Dr. Musto

Practice Limited to Periodontics and Dental Implants

920 Wyoming Avenue, Suite 203, Forty Fort, PA 18704

507-283-3611

Cosmetic Periodontal Surgery

A combination of periodontal procedures by Dr. Musto and cosmetic dentistry, by your dentist, can provide significant improvement to the appearance of your smile.

Although your teeth appear short, they may actually be the proper length. The teeth may be covered with too much gum tissue. We can correct this by performing a periodontal plastic surgery procedure known as crown lengthening. This can be done to one or more teeth, to even your gum line, and to create a beautiful smile.

During this procedure, excess gum and bone tissue is reshaped to expose more of the natural tooth. When the procedure is completed sutures, and possibly a protective “bandage”, are placed to help secure the new gum-to-tooth relationship. You will need to be seen seven to ten days after surgery to remove the sutures, evaluate your healing, and to review oral hygiene.

Another cosmetic procedure is the soft tissue graft, sub-epithelial connective tissue graft. When recession of the gingiva occurs, the body loses a natural defense against both bacterial penetration and trauma. When gum recession is a present, reconstruction of the lost tissue using grafting techniques is an option. This is a predictable way to cover unsightly, sensitive or exposed root surfaces and to prevent future root cavities, gum recession, or tooth loss.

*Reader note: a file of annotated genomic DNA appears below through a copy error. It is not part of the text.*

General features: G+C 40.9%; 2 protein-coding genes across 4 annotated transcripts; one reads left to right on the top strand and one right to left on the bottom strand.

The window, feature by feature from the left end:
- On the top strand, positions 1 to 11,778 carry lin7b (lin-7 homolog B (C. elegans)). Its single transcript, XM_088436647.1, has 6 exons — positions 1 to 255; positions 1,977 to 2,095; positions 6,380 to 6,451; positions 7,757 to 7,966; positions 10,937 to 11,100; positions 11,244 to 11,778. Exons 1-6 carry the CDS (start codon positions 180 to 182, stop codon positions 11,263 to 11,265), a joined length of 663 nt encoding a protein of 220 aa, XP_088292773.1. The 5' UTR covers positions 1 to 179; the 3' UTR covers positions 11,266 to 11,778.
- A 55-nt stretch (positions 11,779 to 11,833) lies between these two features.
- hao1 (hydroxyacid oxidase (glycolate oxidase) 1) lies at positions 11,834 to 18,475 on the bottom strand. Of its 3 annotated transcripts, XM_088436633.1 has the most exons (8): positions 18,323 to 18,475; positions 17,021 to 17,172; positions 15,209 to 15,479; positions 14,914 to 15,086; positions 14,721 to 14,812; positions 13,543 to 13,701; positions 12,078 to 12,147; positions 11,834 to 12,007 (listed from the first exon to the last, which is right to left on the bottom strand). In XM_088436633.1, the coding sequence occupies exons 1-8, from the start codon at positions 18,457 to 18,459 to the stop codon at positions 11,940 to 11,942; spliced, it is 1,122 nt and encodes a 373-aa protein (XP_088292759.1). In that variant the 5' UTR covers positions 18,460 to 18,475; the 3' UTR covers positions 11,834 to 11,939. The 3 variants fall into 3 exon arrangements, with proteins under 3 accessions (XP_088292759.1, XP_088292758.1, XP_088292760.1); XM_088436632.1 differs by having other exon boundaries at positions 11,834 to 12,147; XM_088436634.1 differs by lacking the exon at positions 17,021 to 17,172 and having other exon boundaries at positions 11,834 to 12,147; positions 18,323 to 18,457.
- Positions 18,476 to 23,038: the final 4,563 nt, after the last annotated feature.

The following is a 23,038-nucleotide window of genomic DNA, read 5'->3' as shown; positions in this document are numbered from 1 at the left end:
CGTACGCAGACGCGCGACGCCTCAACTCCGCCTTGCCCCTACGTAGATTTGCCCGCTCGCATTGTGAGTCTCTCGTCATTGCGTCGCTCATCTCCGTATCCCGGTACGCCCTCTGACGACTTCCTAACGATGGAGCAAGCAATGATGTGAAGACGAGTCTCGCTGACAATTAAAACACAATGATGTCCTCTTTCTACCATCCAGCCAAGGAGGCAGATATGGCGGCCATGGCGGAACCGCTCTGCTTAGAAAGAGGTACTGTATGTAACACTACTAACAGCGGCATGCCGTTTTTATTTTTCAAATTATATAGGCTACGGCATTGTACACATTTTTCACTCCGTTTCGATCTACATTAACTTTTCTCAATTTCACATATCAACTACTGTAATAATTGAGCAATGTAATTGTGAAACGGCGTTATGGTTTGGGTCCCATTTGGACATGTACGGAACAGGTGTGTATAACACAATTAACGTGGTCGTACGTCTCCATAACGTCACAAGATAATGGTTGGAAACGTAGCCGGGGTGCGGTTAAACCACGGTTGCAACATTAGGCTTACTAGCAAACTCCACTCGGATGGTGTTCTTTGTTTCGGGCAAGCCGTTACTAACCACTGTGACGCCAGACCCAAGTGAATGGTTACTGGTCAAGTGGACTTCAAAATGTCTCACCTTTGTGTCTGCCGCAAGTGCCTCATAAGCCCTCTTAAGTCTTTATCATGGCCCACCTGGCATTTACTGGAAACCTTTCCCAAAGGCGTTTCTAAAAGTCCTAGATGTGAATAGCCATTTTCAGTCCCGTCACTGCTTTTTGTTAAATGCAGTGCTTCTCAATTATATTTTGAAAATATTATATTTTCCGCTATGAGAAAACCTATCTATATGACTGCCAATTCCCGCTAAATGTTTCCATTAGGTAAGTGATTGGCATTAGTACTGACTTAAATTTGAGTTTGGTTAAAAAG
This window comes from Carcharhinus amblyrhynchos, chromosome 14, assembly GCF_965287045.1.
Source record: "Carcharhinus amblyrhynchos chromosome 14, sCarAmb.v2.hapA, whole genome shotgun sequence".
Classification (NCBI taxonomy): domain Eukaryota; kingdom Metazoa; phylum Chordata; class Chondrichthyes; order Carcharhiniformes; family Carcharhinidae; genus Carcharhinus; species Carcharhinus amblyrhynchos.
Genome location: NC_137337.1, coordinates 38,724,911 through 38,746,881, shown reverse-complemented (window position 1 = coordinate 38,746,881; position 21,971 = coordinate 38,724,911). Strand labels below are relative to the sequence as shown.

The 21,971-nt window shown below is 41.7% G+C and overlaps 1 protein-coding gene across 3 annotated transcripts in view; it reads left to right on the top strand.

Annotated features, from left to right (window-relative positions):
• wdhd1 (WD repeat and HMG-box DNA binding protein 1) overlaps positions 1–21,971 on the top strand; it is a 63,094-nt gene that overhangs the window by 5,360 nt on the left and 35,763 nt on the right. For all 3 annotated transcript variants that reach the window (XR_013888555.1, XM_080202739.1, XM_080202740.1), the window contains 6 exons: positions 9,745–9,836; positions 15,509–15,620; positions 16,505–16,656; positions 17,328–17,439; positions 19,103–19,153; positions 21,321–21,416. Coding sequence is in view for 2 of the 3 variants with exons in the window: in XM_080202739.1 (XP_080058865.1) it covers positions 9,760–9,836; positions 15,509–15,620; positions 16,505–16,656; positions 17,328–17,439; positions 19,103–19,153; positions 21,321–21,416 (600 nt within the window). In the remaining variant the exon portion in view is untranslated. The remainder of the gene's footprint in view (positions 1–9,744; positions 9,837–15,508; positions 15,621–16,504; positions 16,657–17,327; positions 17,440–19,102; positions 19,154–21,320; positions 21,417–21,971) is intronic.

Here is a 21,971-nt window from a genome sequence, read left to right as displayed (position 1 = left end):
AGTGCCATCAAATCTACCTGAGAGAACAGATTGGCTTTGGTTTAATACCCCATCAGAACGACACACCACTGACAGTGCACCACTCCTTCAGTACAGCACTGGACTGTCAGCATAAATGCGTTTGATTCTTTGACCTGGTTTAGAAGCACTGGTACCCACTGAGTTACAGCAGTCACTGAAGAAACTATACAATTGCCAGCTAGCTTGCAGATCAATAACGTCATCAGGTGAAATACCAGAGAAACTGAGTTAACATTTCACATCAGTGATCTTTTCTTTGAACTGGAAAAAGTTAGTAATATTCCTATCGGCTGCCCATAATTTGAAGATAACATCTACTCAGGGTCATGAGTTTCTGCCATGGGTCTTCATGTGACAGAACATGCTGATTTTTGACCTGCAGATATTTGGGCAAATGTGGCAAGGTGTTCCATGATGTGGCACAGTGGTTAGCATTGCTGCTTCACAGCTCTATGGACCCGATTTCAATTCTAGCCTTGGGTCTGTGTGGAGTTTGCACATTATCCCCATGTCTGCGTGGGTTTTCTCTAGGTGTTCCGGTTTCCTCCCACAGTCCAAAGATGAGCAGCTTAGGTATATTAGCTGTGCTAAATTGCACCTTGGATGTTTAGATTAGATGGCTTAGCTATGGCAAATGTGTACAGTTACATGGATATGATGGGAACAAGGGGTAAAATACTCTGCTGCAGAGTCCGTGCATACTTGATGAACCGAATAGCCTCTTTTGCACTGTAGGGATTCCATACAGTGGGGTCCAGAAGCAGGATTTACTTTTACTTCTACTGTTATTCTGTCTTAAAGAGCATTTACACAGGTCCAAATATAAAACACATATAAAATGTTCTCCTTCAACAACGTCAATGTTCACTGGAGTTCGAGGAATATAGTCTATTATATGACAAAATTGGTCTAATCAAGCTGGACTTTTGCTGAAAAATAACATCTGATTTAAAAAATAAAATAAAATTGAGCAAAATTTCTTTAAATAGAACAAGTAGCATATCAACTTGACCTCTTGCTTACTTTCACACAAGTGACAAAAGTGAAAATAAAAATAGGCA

When there is only minor recession, some dense healthy gingiva (pink tissue directly around teeth) often remains and protects the tooth. So, no treatment other than modifying home care practices is necessary. However, when recession reaches the mucosa (thin, red, and easily irritated tissue), the first line of defense against bacterial penetration and inflammation is lost.

In addition, gum recession often results in root sensitivity to hot and cold foods as well as an unsightly appearance to the gum and tooth (appearance of long teeth). Gum recession can predispose teeth to worsening recession and exposure of the tooth root surface, which is softer than the tooth crown. Exposure of the root surface can lead to root cavities and root gouging.

A connective tissue graft is designed to solve these problems. A thin piece of tissue from inside of the upper teeth is placed over the exposed root surface. The existing tissue is then moved and repositioned to cover the tissue graft. This provides a stable band of attached dense gingiva around the tooth.

When the procedure is completed sutures, and possibly a protective “bandage”, are placed to help secure the new gum-to-tooth relationship. You will need to be seen ten to fourteen days after surgery to remove the sutures, evaluate your healing, and to review oral hygiene.